“And like Mies, Piano does not believe in inventing a new architecture every Monday morning.”

PianoIt’s hard to imagine a visiting star whose sensibility is more in tune with Chicago’s vaunted architectural traditions than Italy’s Renzo Piano (left). Building courses through his veins. Like that late master of steel and glass, Ludwig Mies van der Rohe, who was the son of a stonemason, Piano has a rich appreciation for materials—and a passion for building well.

The son and grandson of builders, he has been known to carry a tape measure in his pocket so he can instantly redesign details in his global array of projects, which run the gamut from skyscrapers and museums to soccer stadiums and shopping centers.

And like Mies, Piano does not believe in inventing a new architecture every Monday morning. “Making new shapes is not that difficult,” he said in a telephone interview last week from his Paris office. “It is much more difficult to make a new shape that makes sense.”

PompidouA winner of architecture’s highest honor, the Pritzker Architecture Prize, Piano, now 71, burst upon the scene in 1977 with the Pompidou Center in Paris (left), a museum and cultural center co-designed with British architect Richard Rogers.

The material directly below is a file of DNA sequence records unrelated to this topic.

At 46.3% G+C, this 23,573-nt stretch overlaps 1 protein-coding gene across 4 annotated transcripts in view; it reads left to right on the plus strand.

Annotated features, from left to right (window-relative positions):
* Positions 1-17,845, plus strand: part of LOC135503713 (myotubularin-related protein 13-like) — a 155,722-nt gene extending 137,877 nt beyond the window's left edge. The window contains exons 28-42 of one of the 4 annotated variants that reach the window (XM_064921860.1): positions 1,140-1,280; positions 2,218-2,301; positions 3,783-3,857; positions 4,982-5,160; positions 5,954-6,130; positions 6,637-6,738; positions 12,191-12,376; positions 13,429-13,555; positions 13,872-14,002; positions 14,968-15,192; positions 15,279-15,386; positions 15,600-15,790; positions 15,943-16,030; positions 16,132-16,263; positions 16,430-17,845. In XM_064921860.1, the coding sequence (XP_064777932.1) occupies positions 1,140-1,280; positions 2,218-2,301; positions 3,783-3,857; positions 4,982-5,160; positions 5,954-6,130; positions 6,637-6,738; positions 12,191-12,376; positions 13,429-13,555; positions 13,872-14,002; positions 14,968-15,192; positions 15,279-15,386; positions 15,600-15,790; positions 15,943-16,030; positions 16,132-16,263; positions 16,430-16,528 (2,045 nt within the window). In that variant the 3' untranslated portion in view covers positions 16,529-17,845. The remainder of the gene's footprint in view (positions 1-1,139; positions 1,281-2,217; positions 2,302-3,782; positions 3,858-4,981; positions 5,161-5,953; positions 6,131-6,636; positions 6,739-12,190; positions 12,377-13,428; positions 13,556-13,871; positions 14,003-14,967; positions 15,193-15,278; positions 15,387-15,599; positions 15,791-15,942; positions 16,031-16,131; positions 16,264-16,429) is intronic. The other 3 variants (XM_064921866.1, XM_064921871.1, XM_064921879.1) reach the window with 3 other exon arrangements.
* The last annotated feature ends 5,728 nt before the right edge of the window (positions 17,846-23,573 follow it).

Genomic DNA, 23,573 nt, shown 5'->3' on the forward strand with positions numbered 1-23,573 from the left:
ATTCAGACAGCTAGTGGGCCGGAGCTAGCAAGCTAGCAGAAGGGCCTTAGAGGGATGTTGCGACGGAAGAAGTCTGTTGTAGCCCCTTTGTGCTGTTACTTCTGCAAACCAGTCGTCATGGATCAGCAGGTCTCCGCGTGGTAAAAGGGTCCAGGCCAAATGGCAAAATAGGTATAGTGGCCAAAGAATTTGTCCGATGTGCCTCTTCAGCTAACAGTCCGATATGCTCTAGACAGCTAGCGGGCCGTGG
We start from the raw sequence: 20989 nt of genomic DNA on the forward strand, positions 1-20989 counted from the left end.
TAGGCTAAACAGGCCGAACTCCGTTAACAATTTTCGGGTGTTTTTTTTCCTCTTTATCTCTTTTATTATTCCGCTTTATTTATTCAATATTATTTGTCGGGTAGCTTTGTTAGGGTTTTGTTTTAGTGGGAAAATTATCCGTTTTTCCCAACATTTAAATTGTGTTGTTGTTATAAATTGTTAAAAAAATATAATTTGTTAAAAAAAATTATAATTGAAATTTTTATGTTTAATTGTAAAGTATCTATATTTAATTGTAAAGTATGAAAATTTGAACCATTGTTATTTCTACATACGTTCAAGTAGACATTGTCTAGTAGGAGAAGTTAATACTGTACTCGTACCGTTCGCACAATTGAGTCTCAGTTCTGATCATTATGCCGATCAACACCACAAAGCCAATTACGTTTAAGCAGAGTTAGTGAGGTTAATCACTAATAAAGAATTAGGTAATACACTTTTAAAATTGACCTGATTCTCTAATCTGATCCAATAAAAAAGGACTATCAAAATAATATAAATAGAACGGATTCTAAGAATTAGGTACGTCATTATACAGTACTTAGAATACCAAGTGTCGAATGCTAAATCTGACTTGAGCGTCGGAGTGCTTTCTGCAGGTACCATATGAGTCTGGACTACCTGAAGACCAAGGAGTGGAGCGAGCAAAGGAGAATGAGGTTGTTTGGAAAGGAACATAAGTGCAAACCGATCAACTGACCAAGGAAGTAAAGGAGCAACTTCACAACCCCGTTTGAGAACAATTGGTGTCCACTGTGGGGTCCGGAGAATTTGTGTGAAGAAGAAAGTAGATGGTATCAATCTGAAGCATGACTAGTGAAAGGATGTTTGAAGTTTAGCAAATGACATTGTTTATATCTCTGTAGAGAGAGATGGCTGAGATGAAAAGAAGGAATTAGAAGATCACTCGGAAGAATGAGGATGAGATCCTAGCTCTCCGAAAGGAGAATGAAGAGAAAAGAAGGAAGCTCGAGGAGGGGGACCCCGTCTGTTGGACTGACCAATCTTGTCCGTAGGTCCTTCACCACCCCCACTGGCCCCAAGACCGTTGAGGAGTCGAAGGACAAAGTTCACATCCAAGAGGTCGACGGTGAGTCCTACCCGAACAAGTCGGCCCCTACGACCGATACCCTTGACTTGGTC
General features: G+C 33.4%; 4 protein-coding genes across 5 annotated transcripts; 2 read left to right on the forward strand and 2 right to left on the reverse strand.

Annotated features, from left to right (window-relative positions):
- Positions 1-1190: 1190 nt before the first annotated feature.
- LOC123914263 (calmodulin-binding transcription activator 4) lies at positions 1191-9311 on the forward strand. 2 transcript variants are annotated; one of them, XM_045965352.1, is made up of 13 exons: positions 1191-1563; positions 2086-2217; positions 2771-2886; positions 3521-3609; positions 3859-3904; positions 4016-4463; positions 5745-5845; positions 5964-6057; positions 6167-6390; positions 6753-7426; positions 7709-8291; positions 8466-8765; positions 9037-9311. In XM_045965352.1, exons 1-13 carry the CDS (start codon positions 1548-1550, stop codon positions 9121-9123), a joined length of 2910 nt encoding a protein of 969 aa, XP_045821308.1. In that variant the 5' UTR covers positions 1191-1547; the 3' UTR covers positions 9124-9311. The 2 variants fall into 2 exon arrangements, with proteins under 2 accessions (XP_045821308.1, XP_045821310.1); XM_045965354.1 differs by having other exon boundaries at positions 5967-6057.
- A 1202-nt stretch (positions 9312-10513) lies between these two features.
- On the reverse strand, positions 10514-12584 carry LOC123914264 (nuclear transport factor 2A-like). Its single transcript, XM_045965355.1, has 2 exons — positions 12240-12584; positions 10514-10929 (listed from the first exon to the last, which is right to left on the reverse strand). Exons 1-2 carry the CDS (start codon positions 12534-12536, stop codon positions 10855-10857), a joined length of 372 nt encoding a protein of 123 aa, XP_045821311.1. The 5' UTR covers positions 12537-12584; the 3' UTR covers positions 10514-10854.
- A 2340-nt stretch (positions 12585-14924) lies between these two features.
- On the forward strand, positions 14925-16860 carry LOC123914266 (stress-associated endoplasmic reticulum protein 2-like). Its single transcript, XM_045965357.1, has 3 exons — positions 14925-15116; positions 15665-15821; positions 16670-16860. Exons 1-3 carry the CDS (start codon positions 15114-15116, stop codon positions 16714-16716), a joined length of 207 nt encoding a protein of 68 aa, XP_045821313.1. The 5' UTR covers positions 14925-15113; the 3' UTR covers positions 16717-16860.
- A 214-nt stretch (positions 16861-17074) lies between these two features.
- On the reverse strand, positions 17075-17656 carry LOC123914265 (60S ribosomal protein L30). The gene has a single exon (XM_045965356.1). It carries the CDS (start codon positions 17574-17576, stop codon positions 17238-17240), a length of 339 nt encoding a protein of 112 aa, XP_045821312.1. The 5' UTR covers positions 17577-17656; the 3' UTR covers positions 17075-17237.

That high-tech extravaganza, its exterior girdled with exposed structural members and glass-tubed escalators, proved enormously popular, drawing crowds to its sloping outdoor plaza to watch fire-breathing performers.

Since then, Piano has taken a quieter, but hardly self-effacing, approach, as the leader of the Renzo Piano Building Workshop, which also has offices in Genoa, Italy.

His art museums have been a particular strength, forgoing virtuoso displays of self-expression as he seeks instead to create the best conditions for looking at art and to relate these buildings to their surroundings and to nature.

Such a challenge formed the essence of his task in designing the Art Institute of Chicago’s Modern Wing, which sits across Monroe Street from Millennium Park. Yet, given the proximity to the park, the wing has a populist streak that harks back to the Pompidou Center.

Piano has joined the wing and the park with a 620-foot-long pedestrian bridge, which is scheduled to be finished in time for the wing’s May 16 opening. It will lead to a restaurant and sculpture garden atop the wing. Both will offer striking views of the park and the downtown skyline. “The bridge and the roof make a little piazza flying above the ground,” he said.

Above all, Piano wants the wing to offer museumgoers a different experience from the Art Institute’s 1893 Beaux-Arts building on Michigan Avenue, which he compares to a castle or a palace. The wing, he said, “is about inviting people to get in without any intimidation.”

Blair Kamin, May 01, 2009



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